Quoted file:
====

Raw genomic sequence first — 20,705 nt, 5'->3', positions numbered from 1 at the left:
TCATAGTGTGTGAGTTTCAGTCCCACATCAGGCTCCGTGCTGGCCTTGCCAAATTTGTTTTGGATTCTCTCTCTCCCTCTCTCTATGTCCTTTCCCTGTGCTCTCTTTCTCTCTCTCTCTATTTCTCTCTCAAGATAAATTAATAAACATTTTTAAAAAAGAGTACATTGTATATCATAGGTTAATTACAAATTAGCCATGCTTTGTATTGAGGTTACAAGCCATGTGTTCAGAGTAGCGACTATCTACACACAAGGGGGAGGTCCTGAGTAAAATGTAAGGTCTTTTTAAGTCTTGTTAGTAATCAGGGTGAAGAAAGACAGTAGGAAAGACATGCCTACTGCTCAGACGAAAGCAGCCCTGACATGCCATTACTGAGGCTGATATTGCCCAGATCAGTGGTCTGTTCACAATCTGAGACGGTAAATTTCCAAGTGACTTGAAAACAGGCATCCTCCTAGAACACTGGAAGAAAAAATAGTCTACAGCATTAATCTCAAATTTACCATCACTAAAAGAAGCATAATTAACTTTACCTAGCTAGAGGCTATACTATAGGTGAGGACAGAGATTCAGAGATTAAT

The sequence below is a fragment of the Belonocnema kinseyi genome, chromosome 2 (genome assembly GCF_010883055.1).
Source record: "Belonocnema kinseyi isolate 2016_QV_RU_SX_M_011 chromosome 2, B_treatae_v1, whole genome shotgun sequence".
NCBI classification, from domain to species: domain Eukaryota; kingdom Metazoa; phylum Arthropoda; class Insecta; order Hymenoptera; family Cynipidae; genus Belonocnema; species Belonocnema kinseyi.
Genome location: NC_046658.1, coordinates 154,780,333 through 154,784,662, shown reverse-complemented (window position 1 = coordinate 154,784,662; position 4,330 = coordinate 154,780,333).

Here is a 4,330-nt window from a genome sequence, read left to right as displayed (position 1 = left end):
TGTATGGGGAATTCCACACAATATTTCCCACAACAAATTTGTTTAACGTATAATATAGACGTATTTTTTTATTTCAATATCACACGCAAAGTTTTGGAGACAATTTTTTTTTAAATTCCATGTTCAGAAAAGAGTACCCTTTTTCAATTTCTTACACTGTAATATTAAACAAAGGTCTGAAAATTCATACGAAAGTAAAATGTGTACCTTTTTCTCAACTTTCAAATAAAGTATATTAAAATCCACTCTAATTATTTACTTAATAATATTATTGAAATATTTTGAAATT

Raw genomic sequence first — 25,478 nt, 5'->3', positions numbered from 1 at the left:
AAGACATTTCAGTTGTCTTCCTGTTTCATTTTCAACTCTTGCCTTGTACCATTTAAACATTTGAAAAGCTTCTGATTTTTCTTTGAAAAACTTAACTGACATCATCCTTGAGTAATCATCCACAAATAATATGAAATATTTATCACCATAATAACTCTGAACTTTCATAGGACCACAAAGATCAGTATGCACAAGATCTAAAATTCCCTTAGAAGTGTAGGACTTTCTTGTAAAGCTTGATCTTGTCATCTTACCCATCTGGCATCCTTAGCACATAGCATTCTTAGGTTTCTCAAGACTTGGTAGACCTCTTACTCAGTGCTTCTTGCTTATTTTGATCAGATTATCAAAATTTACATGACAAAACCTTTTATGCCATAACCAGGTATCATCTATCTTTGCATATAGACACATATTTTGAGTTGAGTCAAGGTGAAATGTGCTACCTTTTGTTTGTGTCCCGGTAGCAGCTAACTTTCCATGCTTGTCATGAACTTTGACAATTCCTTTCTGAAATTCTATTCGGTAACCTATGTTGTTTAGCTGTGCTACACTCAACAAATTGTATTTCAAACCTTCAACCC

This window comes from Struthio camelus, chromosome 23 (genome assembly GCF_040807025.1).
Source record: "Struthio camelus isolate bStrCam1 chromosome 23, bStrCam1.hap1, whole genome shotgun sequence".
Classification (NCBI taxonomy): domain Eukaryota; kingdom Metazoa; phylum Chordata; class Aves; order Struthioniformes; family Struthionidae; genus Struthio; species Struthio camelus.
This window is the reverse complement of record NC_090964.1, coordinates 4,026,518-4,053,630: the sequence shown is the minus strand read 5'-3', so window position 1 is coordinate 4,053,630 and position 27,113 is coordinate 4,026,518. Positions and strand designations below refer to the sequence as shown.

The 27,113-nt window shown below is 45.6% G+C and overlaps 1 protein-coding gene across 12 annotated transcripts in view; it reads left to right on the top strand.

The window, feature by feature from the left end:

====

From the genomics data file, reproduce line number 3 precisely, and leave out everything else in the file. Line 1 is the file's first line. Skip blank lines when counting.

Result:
The sequence below is a fragment of the Belonocnema kinseyi genome, chromosome 2 (genome assembly GCF_010883055.1).